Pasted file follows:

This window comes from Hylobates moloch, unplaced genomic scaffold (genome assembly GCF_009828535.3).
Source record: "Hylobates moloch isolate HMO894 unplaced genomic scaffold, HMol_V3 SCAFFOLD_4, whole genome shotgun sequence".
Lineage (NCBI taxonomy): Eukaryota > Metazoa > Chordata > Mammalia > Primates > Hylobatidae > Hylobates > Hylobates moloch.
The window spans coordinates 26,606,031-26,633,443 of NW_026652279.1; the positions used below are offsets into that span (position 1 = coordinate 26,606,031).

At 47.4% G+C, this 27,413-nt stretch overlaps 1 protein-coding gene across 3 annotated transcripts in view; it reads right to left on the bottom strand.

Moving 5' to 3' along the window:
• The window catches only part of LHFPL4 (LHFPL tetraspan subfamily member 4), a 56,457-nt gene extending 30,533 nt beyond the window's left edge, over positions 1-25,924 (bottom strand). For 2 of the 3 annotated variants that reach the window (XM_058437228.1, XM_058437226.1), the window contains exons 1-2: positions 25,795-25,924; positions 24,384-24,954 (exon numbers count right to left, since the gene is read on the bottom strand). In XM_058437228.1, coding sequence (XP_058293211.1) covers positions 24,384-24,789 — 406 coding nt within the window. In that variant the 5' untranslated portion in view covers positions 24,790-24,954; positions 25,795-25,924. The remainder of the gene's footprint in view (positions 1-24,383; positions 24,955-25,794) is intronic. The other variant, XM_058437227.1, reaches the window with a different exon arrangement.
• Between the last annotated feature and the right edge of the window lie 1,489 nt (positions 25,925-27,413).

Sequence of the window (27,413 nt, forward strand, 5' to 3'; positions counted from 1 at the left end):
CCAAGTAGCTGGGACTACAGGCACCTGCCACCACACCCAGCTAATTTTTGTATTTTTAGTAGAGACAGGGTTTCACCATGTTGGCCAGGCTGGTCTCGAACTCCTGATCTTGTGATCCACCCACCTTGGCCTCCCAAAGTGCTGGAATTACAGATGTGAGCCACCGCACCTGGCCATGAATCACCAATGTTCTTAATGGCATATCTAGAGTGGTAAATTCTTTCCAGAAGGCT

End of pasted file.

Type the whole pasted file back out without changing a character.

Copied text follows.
This window comes from Hylobates moloch, unplaced genomic scaffold (genome assembly GCF_009828535.3).
Source record: "Hylobates moloch isolate HMO894 unplaced genomic scaffold, HMol_V3 SCAFFOLD_4, whole genome shotgun sequence".
Lineage (NCBI taxonomy): Eukaryota > Metazoa > Chordata > Mammalia > Primates > Hylobatidae > Hylobates > Hylobates moloch.
The window spans coordinates 26,606,031-26,633,443 of NW_026652279.1; the positions used below are offsets into that span (position 1 = coordinate 26,606,031).

At 47.4% G+C, this 27,413-nt stretch overlaps 1 protein-coding gene across 3 annotated transcripts in view; it reads right to left on the bottom strand.

Moving 5' to 3' along the window:
• The window catches only part of LHFPL4 (LHFPL tetraspan subfamily member 4), a 56,457-nt gene extending 30,533 nt beyond the window's left edge, over positions 1-25,924 (bottom strand). For 2 of the 3 annotated variants that reach the window (XM_058437228.1, XM_058437226.1), the window contains exons 1-2: positions 25,795-25,924; positions 24,384-24,954 (exon numbers count right to left, since the gene is read on the bottom strand). In XM_058437228.1, coding sequence (XP_058293211.1) covers positions 24,384-24,789 — 406 coding nt within the window. In that variant the 5' untranslated portion in view covers positions 24,790-24,954; positions 25,795-25,924. The remainder of the gene's footprint in view (positions 1-24,383; positions 24,955-25,794) is intronic. The other variant, XM_058437227.1, reaches the window with a different exon arrangement.
• Between the last annotated feature and the right edge of the window lie 1,489 nt (positions 25,925-27,413).

Sequence of the window (27,413 nt, forward strand, 5' to 3'; positions counted from 1 at the left end):
CCAAGTAGCTGGGACTACAGGCACCTGCCACCACACCCAGCTAATTTTTGTATTTTTAGTAGAGACAGGGTTTCACCATGTTGGCCAGGCTGGTCTCGAACTCCTGATCTTGTGATCCACCCACCTTGGCCTCCCAAAGTGCTGGAATTACAGATGTGAGCCACCGCACCTGGCCATGAATCACCAATGTTCTTAATGGCATATCTAGAGTGGTAAATTCTTTCCAGAAGGCT